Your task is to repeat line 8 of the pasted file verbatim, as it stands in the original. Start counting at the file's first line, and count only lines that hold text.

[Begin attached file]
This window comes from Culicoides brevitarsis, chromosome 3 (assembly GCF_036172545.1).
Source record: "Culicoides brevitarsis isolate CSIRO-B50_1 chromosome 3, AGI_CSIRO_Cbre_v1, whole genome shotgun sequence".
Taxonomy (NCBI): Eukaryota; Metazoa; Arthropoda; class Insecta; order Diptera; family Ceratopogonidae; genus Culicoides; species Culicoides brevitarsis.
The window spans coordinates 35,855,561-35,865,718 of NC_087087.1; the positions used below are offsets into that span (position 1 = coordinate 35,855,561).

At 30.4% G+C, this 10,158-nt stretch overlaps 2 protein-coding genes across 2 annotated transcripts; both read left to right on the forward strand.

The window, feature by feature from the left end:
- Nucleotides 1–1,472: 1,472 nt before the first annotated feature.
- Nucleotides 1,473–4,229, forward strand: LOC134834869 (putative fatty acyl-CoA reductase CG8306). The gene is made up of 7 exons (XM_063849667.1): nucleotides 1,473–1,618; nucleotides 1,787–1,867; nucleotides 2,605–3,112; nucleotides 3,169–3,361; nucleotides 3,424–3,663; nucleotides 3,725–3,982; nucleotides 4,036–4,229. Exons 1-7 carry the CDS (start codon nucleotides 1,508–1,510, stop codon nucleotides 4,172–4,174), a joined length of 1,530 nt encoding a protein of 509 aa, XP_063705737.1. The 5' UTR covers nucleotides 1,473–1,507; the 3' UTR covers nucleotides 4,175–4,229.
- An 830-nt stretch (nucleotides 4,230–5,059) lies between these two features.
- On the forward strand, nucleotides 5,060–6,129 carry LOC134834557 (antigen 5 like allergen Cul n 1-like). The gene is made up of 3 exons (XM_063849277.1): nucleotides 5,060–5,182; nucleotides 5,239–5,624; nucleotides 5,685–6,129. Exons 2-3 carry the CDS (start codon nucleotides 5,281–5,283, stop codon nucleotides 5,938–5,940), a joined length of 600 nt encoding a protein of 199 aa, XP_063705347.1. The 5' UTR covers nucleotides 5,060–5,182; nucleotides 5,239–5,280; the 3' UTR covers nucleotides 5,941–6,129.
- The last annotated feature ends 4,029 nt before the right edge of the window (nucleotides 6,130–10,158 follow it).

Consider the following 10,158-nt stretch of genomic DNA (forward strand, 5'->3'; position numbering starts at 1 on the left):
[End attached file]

- Nucleotides 1,473–4,229, forward strand: LOC134834869 (putative fatty acyl-CoA reductase CG8306). The gene is made up of 7 exons (XM_063849667.1): nucleotides 1,473–1,618; nucleotides 1,787–1,867; nucleotides 2,605–3,112; nucleotides 3,169–3,361; nucleotides 3,424–3,663; nucleotides 3,725–3,982; nucleotides 4,036–4,229. Exons 1-7 carry the CDS (start codon nucleotides 1,508–1,510, stop codon nucleotides 4,172–4,174), a joined length of 1,530 nt encoding a protein of 509 aa, XP_063705737.1. The 5' UTR covers nucleotides 1,473–1,507; the 3' UTR covers nucleotides 4,175–4,229.